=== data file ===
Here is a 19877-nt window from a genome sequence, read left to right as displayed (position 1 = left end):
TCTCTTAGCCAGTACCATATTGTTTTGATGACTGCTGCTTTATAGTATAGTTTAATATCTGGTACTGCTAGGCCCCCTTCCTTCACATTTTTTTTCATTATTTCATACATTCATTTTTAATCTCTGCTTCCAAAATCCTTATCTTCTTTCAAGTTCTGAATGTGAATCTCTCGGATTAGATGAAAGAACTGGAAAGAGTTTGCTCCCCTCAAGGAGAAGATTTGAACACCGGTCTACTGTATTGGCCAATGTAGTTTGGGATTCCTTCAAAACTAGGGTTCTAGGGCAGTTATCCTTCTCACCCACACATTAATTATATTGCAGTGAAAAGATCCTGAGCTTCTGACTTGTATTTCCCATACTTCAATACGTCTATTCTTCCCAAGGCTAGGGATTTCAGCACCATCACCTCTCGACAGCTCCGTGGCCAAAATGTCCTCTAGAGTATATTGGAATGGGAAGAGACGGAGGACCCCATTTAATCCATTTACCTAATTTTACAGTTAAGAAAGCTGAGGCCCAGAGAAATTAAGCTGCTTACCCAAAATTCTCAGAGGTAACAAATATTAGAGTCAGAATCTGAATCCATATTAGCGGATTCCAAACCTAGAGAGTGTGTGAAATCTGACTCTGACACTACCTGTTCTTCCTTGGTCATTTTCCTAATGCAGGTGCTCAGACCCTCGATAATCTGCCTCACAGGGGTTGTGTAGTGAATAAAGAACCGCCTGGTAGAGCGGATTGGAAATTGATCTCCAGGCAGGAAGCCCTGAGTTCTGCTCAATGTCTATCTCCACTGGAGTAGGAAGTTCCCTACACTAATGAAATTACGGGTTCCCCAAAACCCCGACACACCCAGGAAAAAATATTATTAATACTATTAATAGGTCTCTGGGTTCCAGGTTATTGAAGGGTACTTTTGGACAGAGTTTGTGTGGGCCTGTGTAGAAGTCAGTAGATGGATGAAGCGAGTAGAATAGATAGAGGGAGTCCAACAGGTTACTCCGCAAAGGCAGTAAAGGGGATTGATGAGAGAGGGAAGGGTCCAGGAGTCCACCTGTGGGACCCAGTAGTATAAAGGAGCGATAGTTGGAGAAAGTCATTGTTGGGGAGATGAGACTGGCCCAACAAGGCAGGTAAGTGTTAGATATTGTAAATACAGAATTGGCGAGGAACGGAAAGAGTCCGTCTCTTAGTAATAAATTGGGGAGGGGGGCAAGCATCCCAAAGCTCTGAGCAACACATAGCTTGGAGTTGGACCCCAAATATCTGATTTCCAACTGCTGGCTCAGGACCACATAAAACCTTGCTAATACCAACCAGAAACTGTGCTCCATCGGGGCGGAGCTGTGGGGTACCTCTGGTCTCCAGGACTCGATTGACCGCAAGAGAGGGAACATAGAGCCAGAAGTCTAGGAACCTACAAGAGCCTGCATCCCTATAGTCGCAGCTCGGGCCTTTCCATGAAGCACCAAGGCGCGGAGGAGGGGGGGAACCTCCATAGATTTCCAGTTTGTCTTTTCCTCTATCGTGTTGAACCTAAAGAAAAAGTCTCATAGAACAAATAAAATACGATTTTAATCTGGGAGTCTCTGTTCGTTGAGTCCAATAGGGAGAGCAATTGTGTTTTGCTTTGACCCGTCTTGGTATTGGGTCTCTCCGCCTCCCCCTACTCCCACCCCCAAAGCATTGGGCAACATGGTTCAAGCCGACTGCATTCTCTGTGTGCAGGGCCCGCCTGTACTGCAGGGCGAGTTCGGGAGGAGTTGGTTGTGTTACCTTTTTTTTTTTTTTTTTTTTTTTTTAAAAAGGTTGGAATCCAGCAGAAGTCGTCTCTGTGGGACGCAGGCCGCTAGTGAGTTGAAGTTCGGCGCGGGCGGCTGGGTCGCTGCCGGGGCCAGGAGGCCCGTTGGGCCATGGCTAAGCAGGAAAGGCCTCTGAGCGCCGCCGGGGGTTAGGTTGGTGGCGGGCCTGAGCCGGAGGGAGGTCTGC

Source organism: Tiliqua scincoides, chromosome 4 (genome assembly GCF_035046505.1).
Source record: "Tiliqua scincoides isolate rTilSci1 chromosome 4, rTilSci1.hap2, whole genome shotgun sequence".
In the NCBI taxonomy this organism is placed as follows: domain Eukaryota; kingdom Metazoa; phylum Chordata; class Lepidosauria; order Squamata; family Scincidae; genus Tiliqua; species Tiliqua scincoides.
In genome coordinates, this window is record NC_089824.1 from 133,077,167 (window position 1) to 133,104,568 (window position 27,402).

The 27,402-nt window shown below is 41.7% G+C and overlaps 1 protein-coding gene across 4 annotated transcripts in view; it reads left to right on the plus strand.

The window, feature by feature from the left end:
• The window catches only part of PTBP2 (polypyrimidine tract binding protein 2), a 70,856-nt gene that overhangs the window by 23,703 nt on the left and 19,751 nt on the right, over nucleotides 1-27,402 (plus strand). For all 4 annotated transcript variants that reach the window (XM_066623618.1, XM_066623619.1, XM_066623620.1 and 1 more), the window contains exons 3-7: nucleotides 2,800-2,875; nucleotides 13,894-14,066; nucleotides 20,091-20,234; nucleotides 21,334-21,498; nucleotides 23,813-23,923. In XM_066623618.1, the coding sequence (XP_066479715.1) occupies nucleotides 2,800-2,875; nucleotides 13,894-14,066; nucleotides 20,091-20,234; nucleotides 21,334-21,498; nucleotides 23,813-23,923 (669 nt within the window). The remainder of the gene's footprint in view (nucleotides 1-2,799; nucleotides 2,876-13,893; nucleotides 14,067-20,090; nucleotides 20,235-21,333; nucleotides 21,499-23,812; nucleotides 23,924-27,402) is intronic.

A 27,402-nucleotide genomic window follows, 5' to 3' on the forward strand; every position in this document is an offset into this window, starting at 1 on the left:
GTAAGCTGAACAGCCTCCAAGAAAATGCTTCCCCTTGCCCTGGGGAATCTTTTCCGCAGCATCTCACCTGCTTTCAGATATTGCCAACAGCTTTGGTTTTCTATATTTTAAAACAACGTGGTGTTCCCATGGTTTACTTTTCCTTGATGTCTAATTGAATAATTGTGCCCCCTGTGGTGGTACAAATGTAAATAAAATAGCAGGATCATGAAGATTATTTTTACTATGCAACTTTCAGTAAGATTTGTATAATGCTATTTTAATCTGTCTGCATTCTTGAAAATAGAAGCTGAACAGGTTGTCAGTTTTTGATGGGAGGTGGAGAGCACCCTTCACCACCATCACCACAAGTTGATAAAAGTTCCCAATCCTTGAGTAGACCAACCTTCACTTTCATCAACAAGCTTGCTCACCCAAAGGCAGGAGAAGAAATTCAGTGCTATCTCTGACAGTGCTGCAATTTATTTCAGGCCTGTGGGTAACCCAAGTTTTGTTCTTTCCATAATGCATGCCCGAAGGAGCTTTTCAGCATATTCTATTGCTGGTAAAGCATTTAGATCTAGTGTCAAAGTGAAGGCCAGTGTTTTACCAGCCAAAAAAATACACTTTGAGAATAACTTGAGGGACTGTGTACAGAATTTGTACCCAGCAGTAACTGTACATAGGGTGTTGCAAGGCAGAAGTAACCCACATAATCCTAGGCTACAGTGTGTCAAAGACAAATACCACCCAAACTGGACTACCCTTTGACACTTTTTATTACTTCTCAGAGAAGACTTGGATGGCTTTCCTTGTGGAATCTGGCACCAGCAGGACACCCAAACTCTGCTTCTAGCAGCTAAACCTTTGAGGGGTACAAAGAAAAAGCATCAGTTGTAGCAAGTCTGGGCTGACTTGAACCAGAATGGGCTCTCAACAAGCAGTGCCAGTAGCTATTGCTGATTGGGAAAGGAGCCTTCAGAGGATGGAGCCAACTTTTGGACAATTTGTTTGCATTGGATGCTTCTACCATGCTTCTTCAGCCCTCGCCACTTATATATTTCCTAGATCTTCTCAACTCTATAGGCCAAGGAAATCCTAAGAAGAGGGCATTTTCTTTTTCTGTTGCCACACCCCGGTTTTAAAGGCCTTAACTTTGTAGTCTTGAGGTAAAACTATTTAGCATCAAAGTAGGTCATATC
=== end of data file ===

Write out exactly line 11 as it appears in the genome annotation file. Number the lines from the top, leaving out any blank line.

GTAAGCTGAACAGCCTCCAAGAAAATGCTTCCCCTTGCCCTGGGGAATCTTTTCCGCAGCATCTCACCTGCTTTCAGATATTGCCAACAGCTTTGGTTTTCTATATTTTAAAACAACGTGGTGTTCCCATGGTTTACTTTTCCTTGATGTCTAATTGAATAATTGTGCCCCCTGTGGTGGTACAAATGTAAATAAAATAGCAGGATCATGAAGATTATTTTTACTATGCAACTTTCAGTAAGATTTGTATAATGCTATTTTAATCTGTCTGCATTCTTGAAAATAGAAGCTGAACAGGTTGTCAGTTTTTGATGGGAGGTGGAGAGCACCCTTCACCACCATCACCACAAGTTGATAAAAGTTCCCAATCCTTGAGTAGACCAACCTTCACTTTCATCAACAAGCTTGCTCACCCAAAGGCAGGAGAAGAAATTCAGTGCTATCTCTGACAGTGCTGCAATTTATTTCAGGCCTGTGGGTAACCCAAGTTTTGTTCTTTCCATAATGCATGCCCGAAGGAGCTTTTCAGCATATTCTATTGCTGGTAAAGCATTTAGATCTAGTGTCAAAGTGAAGGCCAGTGTTTTACCAGCCAAAAAAATACACTTTGAGAATAACTTGAGGGACTGTGTACAGAATTTGTACCCAGCAGTAACTGTACATAGGGTGTTGCAAGGCAGAAGTAACCCACATAATCCTAGGCTACAGTGTGTCAAAGACAAATACCACCCAAACTGGACTACCCTTTGACACTTTTTATTACTTCTCAGAGAAGACTTGGATGGCTTTCCTTGTGGAATCTGGCACCAGCAGGACACCCAAACTCTGCTTCTAGCAGCTAAACCTTTGAGGGGTACAAAGAAAAAGCATCAGTTGTAGCAAGTCTGGGCTGACTTGAACCAGAATGGGCTCTCAACAAGCAGTGCCAGTAGCTATTGCTGATTGGGAAAGGAGCCTTCAGAGGATGGAGCCAACTTTTGGACAATTTGTTTGCATTGGATGCTTCTACCATGCTTCTTCAGCCCTCGCCACTTATATATTTCCTAGATCTTCTCAACTCTATAGGCCAAGGAAATCCTAAGAAGAGGGCATTTTCTTTTTCTGTTGCCACACCCCGGTTTTAAAGGCCTTAACTTTGTAGTCTTGAGGTAAAACTATTTAGCATCAAAGTAGGTCATATC